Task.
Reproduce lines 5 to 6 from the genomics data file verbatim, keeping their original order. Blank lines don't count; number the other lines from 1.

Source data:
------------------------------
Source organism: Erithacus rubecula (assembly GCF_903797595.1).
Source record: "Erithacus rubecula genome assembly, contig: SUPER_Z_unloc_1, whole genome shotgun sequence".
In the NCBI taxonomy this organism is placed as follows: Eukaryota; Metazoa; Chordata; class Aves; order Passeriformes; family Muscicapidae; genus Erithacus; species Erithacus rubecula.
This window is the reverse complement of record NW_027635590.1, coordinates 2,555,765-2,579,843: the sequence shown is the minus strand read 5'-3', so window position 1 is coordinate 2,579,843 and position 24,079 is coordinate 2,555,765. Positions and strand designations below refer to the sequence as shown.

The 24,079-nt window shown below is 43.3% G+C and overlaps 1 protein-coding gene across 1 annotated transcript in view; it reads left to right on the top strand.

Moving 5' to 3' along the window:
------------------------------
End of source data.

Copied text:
The 24,079-nt window shown below is 43.3% G+C and overlaps 1 protein-coding gene across 1 annotated transcript in view; it reads left to right on the top strand.

Moving 5' to 3' along the window: